Disney Researches Bio-metric Reactions of Audiences

By Robert Marich
   Aug. 2, 2017—Walt Disney Co. is analyzing facial reactions from movie-house audiences to divine consumer response and assemble data quickly so it is actionable, according to an article in Fast Company.
   Movie-audience testing goes back a century, of course, where consumers tell researchers their feelings. More recently, testing
track physical reactions like smiles, frowns and eyes opening wide. Such “biometrics” capture involuntary biological reactions so audiences don’t overtly answer questions. Thus, biometrics eliminates potential audience bias.
   “What’s different in this instance is the sheer amount of analysis Disney Research was able to produce with this methodology: 3,179 people generated 16 million points of data,” says the Fast Company article by Mark Wilson. “The system has been trained to watch an audience of theatergoers as they watch a film. It can track reactions like smiling and laughter on hundreds of faces in a dark theater, allowing Disney to quantify whether or not a film is working as intended on a granular scale.”
   The Fast Company article continues: “Disney’s researchers tested the system across 150 showings of several Disney films like The Jungle Book and Star Wars: The Force Awakens in movie theaters. As AI [artificial intelligence] allows media companies to take advantage of these insights in real time, one can imagine Disney not just changing the way a film is cut during the test market phase, but actually re-cutting content in real time for a viewer’s maximum pleasure.”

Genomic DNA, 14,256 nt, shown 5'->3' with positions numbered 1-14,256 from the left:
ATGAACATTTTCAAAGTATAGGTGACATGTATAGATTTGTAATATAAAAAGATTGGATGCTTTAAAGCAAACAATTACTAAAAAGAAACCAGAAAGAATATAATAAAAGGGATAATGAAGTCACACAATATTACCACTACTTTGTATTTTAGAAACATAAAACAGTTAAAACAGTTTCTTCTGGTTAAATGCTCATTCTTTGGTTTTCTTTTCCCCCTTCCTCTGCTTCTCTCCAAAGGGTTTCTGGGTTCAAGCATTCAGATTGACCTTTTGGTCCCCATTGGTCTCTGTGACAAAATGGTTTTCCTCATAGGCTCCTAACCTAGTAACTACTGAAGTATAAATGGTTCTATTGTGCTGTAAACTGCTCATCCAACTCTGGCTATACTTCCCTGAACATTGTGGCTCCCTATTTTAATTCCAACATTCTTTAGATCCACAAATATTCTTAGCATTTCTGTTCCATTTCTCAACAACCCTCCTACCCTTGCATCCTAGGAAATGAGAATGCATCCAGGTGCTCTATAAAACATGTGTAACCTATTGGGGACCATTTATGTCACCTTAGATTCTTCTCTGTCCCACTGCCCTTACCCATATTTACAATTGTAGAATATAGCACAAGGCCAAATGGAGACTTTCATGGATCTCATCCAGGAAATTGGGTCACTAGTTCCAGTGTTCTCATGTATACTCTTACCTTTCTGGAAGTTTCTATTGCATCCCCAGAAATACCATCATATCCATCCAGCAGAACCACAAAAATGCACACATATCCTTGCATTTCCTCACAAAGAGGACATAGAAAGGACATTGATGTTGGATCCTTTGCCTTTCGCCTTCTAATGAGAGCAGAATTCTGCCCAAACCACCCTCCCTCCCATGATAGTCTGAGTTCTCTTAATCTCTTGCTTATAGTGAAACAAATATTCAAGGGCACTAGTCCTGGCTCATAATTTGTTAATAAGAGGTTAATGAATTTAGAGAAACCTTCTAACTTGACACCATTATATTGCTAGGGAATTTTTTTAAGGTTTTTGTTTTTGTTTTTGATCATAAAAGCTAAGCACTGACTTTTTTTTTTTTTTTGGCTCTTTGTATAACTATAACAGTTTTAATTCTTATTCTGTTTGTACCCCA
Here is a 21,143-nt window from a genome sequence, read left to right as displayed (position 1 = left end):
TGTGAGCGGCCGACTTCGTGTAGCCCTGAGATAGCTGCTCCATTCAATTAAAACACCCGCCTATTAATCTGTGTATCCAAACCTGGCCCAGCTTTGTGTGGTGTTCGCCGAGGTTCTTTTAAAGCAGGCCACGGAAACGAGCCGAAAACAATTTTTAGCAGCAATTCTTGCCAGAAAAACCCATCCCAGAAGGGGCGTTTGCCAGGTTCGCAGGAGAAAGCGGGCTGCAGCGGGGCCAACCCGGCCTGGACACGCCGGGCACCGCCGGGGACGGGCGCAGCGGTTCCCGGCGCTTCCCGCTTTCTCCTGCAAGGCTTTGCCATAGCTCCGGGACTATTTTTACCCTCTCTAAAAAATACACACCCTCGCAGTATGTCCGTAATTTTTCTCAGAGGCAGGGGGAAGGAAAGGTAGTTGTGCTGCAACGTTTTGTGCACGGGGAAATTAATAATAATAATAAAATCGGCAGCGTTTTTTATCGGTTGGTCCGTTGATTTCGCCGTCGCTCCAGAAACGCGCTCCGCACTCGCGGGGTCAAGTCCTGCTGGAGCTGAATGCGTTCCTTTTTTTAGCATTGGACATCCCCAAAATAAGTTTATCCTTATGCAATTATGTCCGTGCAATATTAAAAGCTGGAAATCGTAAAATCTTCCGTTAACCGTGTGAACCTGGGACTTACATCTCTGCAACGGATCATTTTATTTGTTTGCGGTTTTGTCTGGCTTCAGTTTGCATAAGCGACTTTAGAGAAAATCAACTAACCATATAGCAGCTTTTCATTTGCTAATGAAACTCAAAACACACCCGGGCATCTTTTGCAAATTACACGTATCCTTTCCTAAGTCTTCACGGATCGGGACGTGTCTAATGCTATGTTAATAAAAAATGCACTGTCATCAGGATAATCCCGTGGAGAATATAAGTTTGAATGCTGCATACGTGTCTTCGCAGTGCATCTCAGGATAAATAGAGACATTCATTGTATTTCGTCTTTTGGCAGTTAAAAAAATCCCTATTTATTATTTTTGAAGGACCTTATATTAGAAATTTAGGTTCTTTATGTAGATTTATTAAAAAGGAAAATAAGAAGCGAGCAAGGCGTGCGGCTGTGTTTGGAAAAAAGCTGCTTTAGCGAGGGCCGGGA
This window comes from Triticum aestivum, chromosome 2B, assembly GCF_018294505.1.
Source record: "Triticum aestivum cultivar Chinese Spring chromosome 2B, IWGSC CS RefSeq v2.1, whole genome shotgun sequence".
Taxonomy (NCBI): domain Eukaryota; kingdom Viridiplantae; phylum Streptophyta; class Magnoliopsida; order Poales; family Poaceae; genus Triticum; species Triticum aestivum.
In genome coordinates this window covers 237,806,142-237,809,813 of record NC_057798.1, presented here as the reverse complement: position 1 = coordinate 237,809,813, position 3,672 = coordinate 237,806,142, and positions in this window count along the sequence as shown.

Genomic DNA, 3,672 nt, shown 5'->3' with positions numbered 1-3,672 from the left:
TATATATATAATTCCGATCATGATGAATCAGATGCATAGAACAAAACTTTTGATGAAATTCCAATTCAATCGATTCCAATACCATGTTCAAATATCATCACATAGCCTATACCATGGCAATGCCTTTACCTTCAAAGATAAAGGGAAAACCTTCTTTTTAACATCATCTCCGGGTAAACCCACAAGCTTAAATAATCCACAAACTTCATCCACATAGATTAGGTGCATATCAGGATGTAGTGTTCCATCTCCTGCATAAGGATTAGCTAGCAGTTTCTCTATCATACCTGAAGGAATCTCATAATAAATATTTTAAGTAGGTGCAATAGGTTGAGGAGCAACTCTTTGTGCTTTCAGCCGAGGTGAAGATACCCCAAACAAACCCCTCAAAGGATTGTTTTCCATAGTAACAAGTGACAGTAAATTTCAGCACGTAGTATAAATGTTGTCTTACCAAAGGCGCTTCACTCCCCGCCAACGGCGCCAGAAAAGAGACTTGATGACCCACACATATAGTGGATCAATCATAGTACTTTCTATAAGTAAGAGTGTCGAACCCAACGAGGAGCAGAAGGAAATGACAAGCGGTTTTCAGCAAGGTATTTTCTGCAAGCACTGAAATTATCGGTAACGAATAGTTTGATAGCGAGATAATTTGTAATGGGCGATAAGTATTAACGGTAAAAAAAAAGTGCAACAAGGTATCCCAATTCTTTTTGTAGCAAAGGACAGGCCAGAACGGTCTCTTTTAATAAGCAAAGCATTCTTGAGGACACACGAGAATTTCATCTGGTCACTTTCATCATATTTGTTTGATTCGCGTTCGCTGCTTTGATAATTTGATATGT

I can imagine the process applied to more than movies, such as theme park rides, music, gambling and video games.
   Says the third edition of book Marketing To Moviegoers, “Many types of biometric responses can be evaluated in film research. These include measuring eye movement, pupil dilation, brainwaves, and facial reactions. For these, moviegoers wear special headgear that measures response as moviegoers view content in small and private film screenings. The other measures can be skin conductance and heart rhythms. For these, respondents wear special medical belts around their waists and possibly other gear, again in private screenings. Hollywood’s mainstream research companies typically hire third-party outfits that conduct this research as a specialty.”
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